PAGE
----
Land Report 100
Total Acres: 556,000
States: Alabama, California, Colorado, Florida, Mississippi, Nebraska, and Tennessee
● Beginning in the late 19th century, the Westervelts focused primarily on paper production. That changed in 2005 when the family’s Gulf States Paper business sold most of its manufacturing assets. The renamed Westervelt Company owned approximately 400,000 acres of timberland, a figure that has since grown to more than 500,000 acres.
In 1884 at the age of 25, the family patriarch established a business in Indiana that sold paper, bags, and twine under the name South Bend Paper Company. A year later, Westervelt invested in the Prairie States Paper Company in Illinois, and his businesses grew into large-scale paper production. By 1916, the company was producing eight to 10 tons of paper per day from a facility near New Orleans. Because of persistent flooding in the area, the decision was made in the late 1920s to construct a new paper mill in Tuscaloosa, Alabama.
Gulf States Paper
Once the new mill was up and running on the banks of the Black Warrior River, the company name was changed to Gulf States Paper. When Herbert Westervelt passed away in 1938, his daughter Mildred Westervelt Warner became company president. Under her direction, Gulf States Paper expanded into forestry, land management, and timber farming in the 1940s.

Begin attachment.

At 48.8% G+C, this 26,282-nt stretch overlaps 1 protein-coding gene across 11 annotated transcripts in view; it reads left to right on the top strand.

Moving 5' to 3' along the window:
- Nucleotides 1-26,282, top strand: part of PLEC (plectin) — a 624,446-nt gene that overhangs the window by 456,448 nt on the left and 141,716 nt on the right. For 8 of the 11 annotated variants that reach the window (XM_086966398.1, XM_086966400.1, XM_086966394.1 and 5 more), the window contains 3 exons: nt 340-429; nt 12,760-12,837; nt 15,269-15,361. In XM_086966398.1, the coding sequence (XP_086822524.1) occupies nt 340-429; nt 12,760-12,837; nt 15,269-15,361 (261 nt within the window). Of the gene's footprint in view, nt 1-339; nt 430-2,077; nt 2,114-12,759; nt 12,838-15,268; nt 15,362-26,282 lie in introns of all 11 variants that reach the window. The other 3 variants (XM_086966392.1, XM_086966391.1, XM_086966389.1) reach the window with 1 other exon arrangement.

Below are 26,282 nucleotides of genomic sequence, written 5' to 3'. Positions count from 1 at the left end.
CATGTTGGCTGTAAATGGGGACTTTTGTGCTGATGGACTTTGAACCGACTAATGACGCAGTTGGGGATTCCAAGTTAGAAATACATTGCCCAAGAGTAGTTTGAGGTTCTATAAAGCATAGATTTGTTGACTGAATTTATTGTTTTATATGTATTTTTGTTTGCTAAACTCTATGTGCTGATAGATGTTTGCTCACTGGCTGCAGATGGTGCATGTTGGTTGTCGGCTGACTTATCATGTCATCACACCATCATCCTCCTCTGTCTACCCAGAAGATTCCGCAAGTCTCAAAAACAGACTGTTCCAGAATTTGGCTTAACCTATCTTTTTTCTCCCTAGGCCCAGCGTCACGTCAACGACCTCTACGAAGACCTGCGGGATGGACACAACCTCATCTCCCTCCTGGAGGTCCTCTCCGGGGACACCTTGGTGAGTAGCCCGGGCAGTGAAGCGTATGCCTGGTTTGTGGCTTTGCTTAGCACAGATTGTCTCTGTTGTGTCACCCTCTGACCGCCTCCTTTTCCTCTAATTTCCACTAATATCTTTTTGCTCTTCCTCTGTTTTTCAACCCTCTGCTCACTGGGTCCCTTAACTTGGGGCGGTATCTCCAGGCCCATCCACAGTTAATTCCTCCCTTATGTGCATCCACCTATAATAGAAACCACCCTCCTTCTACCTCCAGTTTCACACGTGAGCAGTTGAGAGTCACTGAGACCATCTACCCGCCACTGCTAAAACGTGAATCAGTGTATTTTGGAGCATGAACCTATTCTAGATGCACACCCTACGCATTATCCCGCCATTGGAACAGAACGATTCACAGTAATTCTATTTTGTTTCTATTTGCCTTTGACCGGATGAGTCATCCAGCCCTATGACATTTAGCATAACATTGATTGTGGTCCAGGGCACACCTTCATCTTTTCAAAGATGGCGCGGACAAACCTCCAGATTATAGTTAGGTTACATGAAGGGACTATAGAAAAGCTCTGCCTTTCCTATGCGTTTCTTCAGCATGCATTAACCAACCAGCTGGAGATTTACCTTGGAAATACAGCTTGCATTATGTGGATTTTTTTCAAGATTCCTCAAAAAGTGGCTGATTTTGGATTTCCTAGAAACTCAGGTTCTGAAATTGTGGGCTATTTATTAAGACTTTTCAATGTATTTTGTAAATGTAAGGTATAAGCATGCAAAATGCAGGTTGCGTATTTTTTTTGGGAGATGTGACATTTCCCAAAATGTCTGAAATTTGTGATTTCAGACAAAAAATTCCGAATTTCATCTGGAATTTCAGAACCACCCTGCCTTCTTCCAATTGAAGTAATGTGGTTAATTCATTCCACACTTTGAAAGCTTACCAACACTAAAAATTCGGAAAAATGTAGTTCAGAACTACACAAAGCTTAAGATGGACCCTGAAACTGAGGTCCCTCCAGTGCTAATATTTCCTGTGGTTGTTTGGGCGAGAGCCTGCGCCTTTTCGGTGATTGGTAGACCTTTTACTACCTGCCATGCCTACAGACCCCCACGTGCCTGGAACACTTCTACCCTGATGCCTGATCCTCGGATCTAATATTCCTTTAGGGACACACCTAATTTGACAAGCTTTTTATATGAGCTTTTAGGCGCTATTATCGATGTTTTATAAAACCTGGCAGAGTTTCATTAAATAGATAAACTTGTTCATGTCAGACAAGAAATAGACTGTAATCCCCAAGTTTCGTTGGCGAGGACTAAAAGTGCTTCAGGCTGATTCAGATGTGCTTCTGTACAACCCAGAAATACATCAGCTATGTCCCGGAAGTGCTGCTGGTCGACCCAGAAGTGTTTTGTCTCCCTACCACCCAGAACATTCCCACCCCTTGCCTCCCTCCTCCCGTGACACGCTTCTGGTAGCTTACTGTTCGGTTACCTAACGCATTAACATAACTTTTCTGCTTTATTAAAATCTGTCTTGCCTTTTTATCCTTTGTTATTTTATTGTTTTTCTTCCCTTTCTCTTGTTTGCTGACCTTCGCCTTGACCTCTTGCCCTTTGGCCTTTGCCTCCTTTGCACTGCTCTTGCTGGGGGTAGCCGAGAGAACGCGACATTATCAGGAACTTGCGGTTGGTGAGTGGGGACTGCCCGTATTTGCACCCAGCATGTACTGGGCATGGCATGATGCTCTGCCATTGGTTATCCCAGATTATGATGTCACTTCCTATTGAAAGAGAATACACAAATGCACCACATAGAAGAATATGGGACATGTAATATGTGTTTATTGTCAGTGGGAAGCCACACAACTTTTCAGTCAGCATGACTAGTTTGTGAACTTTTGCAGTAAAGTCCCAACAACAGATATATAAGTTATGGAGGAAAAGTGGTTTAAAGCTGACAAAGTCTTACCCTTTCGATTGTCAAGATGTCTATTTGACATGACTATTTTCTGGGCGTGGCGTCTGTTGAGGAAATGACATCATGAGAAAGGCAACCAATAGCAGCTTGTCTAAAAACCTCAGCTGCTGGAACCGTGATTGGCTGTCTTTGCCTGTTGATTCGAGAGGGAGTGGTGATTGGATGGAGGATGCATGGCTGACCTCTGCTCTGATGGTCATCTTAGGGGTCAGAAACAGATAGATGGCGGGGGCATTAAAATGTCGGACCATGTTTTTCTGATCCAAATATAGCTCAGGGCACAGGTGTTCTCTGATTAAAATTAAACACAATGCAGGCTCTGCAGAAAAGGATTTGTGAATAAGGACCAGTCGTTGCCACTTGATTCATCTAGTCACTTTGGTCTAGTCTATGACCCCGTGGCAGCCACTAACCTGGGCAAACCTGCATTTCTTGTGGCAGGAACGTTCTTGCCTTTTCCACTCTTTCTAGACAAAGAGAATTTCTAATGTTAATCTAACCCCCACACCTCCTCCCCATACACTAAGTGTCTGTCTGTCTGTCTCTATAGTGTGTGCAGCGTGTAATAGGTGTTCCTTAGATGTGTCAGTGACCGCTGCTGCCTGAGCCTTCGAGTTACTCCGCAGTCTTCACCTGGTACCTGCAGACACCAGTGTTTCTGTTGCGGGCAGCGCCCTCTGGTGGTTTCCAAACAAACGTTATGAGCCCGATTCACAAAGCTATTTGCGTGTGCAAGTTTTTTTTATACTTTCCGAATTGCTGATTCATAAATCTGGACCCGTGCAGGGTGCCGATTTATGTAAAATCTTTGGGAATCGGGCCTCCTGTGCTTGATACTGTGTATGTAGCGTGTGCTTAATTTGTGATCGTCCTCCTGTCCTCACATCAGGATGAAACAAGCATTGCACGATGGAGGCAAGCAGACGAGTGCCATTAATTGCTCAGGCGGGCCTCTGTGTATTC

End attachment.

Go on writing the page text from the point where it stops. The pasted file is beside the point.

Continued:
Gulf States sold its pulp and paperboard packaging business for $540 million in 2005 and changed its name to The Westervelt Company, with an emphasis on land stewardship. The new organization partnered with California environmental executives to form Westervelt Ecological Services (WES). WES specializes in habitat renewal and preservation through an environmental-offset program known as mitigation banking. WES has approximately 50 mitigation projects on land it owns in Alabama, California, Colorado, Florida, Mississippi, Nebraska, and Tennessee.